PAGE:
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40 BESTMAGAZINES

FROM THE NATIONS TOP INSTRUCTORS

TIPS

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1. MAINTAIN THE ANGLE Instructors always tell you to keep your racquet

head above your wrist when you volley. Its good advice, but when misunderstood it can lead to awkward, ineffective volleys on low balls. Rather than worrying so much about your racquet head, concentrate on maintaining the same angle between your racquet and forearmin the correct position, its about 120 degreesfor all volleys, no matter how high or low.PETE COLLINS, PTR, AUGUSTA, GA.2. POINT IT OUT On the forehand, point your 3. SWING WITH NO STRING Racquet

nonplaying hand at the ball while its on the way to your side of the net and track it with your hand toward your desired contact point. This will promote a good shoulder turn while you bring your racquet back and coil your upper body.ANNI MILLER, USPTA & PTR, LAKE OSWEGO, ORE.

CHRIS TROTMAN/GETTY IMAGES

acceleration, or swing speed, is the key to hitting harder shots. One way to get the racquet around faster is to relax your hitting hand and arm enough to swing freely. Heres a trick that will help you learn to do it. Bring two racquets to the court, one strung, one unstrung. Hit three balls with your strung racquet and then hit three with the unstrung one. When done correctly the ball will simply pass through the open racquet face. Keep alternating between the strung and unstrung racquets until your swing speed with both frames is the same.JOE DINOFFER, USPTA &PTR, DALLAS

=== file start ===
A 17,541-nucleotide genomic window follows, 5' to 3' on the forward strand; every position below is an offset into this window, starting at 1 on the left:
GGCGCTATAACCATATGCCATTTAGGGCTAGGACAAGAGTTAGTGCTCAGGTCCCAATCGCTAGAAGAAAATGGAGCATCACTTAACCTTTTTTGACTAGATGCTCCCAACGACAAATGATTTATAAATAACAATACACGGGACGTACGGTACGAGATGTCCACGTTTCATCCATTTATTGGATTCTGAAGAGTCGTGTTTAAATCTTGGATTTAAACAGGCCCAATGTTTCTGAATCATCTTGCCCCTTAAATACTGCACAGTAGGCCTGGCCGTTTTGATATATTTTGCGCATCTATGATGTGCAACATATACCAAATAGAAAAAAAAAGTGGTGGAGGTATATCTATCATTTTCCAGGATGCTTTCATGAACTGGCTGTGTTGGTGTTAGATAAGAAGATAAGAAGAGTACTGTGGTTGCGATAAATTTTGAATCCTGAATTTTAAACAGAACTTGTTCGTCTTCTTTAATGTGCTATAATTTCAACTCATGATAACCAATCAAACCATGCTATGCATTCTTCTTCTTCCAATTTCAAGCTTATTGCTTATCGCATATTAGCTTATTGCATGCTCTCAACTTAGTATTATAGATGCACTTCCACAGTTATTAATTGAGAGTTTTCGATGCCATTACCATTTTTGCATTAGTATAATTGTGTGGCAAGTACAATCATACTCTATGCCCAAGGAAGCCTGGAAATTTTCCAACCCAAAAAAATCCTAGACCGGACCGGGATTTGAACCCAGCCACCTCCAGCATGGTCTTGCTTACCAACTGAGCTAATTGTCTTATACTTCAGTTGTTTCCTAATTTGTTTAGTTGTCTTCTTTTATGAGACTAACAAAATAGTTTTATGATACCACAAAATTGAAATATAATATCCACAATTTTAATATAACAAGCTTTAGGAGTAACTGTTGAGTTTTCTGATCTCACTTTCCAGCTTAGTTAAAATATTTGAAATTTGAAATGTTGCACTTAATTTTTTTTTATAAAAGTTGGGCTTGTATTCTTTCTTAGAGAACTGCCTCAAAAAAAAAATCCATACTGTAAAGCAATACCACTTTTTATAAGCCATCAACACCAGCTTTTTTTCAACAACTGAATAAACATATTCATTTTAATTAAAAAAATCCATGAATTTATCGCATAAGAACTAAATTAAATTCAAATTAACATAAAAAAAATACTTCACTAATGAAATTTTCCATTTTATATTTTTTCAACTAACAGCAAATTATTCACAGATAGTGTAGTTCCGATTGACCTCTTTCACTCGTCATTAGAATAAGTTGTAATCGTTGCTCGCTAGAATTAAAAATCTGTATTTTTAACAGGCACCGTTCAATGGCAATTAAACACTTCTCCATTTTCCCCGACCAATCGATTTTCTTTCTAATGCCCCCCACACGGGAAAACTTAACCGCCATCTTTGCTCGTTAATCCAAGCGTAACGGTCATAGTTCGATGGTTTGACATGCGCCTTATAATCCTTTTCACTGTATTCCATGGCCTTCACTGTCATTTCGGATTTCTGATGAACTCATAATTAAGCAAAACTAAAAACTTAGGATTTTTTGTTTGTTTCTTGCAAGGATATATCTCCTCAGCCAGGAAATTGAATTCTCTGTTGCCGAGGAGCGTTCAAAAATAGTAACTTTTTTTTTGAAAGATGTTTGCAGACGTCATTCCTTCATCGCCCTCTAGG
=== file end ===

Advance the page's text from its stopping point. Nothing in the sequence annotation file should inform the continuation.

4. DRAW THE LINE Changing the direction of the ball and going down the line at an inopportune moment in a rally is an elementary mistake. You should only choose to go down the line if three conditions are met: Your opponent hits a short ball; you reach the shot in a balanced position with the ball in your hitting zone; and you feel you can hit an outright winner or put your opponent in serious trouble. JACK THOMPSON, PTR, WILLIAMSBURG, VA.

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5. GET HIP To learn where to make contact with the ball on an open-stance forehand, place your dominant wrist at your hip on that side and have someone bounce a ball to you. Catch the ball at hip level without moving your handyoull have to get your back foot behind the ball. Next, add the racquet and hit the ball, keeping your wrist near your hip. This forces your stroke to be out in front, producing more power and enabling you to push off your back foot for a quicker recovery. JOSEPH THOMPSON, USPTA MASTER PRO, ROLLING HILLS COUNTRY CLUB, GOLDEN, COLO.